I’ve owned a first-generation Cube 3D printer

for almost a year (I ordered it in April 2012, but it was not delivered until a few months later).  I’ve printed a lot of parts with it and most were successful.  So if you are considering this machine, let me summarize the good and bad.  BTW the second generation machine is almost identical but for the build plate and material selection, but more on that later.  Both first and second generation machines offer only a single nozzle, but the client software does provide for rafts and supports.

First the good:

If you are a novice to 3D printing looking for a 3D printer that is more of an appliance than others, then this is a reasonable choice.  Think of this as a 3D printer with a 2D printer business model – most everything is proprietary and you really only have one source of supply – 3D Systems who sells it.  You can’t use your own filament (the cartridges are chipped to prevent this like ink cartridges in a 2D printer), the software to run it is proprietary (free and updated now and then, but still fairly “bare bones” at that), the Cube glue for adding adhesion is theirs, etc., etc.  In fact, the options are so limited in the driver software (both Windows and Mac versions) it severely limits making engineering strength parts (the second generation Cube will do “solid” fill parts though).

If you are looking for a very controlled experience, then here it is.  As for materials, they do offer a range of colors and two materials:  ABS and PLA.  However, PLA is only usable in the second generation machine, but people have hacked the first gens to work with this. And you are effectively paying $49 for .75 pounds of ABS (or PLA) which amounts to $65 a pound, when good quality ABS filament can be had for $16-18/lb. in the open market.  The ecosystem is well integrated into a special Cube web site, so much so that you have to “activate” your printer online before you can use it!

The web site has plenty of supporting materials:  latest driver software download, manuals,  guides, etc.  The supplies and some replacement parts are easily purchased there.  Customer support (when I needed it on a few occasions) was fairly fast and responsive.

The machine is quite compact and hidden inside it are some good mechanical components.  The axes are linear dovetail sliders with plastic bearing interfaces.  The Z and X axes are mounted to a rigid sheet metal frame while the Y axis is on a separate gantry that moves the platform.  The aluminum build platform is heated and can be easily removed – it is magnetically attached with locating pins.  There is an optical encoder on the extruder pinch wheel, and the processor is a fairly capable PIC32MX440.  There is a 2Gb mini SD card buried inside on the controller board, probably buffering space for job files. There are two USB ports, one only for updates the other for a USB thumb drive. WiFi is built in and can be configured in ad-hoc or networked mode. The touch screen interface, while small, is still easy to navigate.  The power supply is a “floor brick” like a laptop, but much bigger.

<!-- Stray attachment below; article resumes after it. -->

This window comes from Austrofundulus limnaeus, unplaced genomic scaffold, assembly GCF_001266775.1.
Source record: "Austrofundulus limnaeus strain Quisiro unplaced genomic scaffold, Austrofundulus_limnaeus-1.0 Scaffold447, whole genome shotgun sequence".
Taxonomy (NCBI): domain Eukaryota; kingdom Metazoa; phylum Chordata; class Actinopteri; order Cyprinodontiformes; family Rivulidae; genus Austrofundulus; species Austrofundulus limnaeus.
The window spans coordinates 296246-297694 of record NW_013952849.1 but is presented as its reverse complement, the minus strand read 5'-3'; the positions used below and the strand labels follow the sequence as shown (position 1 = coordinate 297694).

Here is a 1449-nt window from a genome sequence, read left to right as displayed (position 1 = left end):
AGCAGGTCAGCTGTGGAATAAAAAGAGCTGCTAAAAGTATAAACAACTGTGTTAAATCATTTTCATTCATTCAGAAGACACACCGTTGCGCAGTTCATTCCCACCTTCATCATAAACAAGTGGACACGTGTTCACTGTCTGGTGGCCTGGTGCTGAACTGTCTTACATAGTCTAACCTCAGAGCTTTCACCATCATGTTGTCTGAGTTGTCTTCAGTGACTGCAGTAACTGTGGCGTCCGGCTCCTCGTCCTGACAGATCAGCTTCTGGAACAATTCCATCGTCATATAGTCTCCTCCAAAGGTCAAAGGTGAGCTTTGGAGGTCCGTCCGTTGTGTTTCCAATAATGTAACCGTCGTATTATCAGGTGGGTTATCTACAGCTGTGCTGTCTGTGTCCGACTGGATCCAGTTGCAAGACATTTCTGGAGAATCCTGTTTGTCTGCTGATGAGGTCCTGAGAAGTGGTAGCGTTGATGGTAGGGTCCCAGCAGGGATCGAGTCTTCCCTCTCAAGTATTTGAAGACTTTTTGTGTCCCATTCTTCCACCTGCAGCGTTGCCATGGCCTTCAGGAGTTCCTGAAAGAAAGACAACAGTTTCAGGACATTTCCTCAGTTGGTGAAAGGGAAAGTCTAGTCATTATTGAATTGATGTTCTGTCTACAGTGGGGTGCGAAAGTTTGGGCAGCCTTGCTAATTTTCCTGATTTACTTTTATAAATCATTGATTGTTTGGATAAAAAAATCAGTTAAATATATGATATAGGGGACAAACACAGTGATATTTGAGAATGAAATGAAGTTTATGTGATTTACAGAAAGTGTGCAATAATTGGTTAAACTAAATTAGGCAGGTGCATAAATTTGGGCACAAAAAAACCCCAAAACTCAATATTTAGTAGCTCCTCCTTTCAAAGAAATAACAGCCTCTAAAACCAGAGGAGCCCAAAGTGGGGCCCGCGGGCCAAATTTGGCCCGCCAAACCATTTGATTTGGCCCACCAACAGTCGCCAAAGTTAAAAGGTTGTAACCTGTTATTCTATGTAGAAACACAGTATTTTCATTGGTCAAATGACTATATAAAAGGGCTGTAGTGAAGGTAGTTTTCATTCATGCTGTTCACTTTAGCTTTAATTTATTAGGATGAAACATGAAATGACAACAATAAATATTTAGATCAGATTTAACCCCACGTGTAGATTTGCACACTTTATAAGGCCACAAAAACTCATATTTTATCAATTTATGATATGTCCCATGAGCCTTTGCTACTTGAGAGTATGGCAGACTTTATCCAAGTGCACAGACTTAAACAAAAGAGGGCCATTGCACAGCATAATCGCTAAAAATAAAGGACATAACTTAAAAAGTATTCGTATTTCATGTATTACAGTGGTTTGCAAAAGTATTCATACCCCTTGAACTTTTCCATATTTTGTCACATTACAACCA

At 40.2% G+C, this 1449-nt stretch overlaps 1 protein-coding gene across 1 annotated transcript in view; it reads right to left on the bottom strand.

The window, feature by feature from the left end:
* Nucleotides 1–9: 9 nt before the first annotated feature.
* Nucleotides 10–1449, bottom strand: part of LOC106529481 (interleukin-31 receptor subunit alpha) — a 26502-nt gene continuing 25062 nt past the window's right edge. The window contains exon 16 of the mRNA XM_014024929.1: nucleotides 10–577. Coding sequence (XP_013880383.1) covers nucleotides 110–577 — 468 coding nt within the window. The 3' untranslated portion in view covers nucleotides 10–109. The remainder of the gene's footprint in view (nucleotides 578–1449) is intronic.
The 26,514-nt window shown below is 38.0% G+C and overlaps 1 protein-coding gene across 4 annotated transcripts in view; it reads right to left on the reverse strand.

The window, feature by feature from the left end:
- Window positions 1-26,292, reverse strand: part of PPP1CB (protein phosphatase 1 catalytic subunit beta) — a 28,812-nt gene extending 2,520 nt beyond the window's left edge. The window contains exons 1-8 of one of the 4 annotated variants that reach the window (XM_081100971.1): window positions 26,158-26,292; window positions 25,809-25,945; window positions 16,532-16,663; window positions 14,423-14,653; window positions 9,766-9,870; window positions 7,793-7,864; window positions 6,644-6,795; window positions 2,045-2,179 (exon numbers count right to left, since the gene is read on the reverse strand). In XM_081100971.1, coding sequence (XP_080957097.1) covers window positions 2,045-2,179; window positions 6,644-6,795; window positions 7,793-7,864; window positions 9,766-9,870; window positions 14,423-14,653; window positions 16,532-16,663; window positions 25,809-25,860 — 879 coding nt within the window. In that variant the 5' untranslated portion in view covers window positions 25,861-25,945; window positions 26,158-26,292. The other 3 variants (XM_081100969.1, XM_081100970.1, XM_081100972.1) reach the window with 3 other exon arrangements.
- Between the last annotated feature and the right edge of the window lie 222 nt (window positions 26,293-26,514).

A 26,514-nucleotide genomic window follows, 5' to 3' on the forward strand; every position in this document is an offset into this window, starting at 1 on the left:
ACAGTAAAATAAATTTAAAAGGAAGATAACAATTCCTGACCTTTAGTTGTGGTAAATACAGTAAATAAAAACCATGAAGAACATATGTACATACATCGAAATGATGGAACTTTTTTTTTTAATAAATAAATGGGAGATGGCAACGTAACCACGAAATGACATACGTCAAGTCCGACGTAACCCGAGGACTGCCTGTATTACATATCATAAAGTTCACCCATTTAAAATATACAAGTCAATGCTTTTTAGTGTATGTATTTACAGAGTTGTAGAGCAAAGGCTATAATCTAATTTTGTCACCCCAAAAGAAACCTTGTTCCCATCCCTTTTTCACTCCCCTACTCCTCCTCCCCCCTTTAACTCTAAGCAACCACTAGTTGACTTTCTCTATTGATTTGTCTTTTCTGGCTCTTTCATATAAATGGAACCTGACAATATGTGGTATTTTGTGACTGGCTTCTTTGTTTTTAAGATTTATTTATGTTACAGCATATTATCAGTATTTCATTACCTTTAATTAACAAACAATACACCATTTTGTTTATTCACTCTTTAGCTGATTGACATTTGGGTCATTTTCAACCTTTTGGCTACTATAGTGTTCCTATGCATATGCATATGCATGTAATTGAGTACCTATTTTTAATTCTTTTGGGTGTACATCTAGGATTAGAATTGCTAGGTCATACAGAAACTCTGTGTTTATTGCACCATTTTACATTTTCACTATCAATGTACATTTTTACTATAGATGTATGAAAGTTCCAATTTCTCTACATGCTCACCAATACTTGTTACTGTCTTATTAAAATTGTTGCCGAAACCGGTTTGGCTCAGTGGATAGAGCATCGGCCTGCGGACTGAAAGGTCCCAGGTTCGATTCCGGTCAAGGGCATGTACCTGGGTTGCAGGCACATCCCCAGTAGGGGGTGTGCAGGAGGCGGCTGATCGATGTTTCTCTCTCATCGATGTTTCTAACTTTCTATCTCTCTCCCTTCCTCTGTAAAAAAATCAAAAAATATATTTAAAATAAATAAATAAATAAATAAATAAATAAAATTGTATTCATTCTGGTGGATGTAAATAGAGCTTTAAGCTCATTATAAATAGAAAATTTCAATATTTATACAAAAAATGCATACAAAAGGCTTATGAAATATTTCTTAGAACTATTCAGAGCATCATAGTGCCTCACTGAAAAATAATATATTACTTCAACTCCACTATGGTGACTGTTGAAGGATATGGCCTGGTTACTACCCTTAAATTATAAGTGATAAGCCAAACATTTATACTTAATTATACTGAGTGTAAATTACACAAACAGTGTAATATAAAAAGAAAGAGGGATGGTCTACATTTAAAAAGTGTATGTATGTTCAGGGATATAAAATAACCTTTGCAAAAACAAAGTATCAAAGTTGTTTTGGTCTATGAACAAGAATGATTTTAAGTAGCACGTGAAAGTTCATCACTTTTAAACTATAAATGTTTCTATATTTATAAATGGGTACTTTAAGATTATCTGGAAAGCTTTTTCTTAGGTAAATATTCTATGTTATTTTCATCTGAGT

The Bad:

The first thing you will notice is this:  the first generation machine is downright noisy!  I tried to use it in a demo during a virtual statewide teacher’s conference and even putting it in the back of the room was too much for the participants to bear at the remote facilities – the noise got picked up by the microphone and drowned out the speaker.  Now, it isn’t so bad in a room but you will notice it.  I’ve heard the official second generation machine is quieter, but I have no idea if it is really “quiet.” Slicing a model in the driver software is pretty fast, but there are no choices of layer height.  And you can use .STL files (thankfully!) from anywhere, but they also distribute models in an internal format that can’t be changed or used elsewhere but on the Cube machine.  And in my opinion, the closed system with software and supplies is only an advantage if you are looking for an appliance that serves your needs in 3D printing and you want to put in the least “sweat equity” to get models made.

As for the second generation machines, the aluminum build plate was changed to a glass plate, and the heater for the build plate was removed.  Support for PLA as well as ABS material was added, and the second generation setting in the client software unlocks some new options for model fills.  But from all I can see, the basic machine is the same.  The price as of writing this was still $1299, but with other competition on the horizon, I don’t see how this will remain at that level for much longer.